Works featuring "comedy" (125)
And so I am a comedienne, though I, too, once wanted to do heroic and tragic things. Today my objection to playing comedy is that it is so often misunderstood by the audiences, both in the theater and in the picture houses. It is so often thought to be a lesser art and something which comes to one naturally, a haphazard talent like the amateur clowning of some cut-up who is so often thought to be ‘the life of the party’. In the eyes of so many persons comedy is not only the absence of studied effect and acting, but it is not considered an art.
--Dorothy Gish

Max Takes A Bath (Max prend un bain)

Max does a nervous twitch so effectively, it is almost contagious. When doctor prescribes hot baths, Max buys a tub which, hilariously, leads to a wall-scaling chase, as first seen in the 1906 "The ? Motorist", adding to the the wonderful absurdity of it all.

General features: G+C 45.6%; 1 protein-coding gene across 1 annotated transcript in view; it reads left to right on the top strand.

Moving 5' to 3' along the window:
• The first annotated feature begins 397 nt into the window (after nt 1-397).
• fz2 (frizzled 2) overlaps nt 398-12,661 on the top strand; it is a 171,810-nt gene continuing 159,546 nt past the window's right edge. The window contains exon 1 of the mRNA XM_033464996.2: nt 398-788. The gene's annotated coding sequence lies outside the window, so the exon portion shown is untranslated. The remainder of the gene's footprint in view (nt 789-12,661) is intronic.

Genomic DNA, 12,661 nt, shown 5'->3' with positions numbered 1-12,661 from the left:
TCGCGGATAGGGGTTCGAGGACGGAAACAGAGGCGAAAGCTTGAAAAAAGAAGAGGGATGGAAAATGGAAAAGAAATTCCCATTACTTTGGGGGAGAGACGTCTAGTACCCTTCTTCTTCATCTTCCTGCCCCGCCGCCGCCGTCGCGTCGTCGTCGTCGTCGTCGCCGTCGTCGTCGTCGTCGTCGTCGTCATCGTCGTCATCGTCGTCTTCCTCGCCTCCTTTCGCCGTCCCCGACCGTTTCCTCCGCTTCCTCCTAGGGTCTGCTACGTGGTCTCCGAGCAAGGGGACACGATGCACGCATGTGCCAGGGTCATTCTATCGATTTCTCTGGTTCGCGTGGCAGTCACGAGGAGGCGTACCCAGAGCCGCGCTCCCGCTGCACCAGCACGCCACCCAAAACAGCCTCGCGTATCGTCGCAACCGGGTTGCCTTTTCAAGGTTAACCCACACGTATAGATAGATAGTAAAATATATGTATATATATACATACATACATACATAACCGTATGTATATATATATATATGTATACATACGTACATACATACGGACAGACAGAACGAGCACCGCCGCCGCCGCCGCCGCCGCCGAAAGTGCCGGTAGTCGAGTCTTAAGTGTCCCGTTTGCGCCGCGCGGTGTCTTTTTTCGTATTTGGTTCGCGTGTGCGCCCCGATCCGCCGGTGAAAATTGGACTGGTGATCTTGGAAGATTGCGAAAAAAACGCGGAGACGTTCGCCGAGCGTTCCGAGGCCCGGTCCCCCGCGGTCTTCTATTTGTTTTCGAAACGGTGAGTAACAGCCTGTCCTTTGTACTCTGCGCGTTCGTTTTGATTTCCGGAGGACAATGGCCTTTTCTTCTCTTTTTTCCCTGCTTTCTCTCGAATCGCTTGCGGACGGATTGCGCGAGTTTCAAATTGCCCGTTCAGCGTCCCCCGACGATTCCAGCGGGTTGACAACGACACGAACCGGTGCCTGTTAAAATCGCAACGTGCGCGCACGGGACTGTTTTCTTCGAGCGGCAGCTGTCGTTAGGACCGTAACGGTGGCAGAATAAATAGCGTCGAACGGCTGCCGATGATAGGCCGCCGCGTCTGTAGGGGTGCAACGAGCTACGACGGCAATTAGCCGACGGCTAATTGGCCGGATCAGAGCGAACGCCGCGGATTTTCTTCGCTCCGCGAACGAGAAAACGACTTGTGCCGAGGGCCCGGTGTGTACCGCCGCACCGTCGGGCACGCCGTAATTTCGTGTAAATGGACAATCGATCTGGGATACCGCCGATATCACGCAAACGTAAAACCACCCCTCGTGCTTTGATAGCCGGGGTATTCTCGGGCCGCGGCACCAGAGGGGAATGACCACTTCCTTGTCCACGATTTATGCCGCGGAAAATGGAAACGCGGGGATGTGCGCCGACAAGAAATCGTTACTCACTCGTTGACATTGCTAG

Max In Search Of A Sweetheart (Max Cherche une Fiancee)

Max gets into trouble when he sends two girls the same poem. This idea is revisited in a wacky way in the 1917 "Max The Heartbreaker".

A Shy Youth (Les timidités de Rigadin)

A shy young man is sent to court a young lady, but ends up being allured by a servant pretending to be the absent young lady. Humorously highlighting class differences via a spirited and domineering woman that breaks down the reserve of a bourgeois man, this provides the basic framework of the screwball comedy (sans happy ending). Mistinguett steals the show, exuding the kind of earthy charm and humor that gave her fame.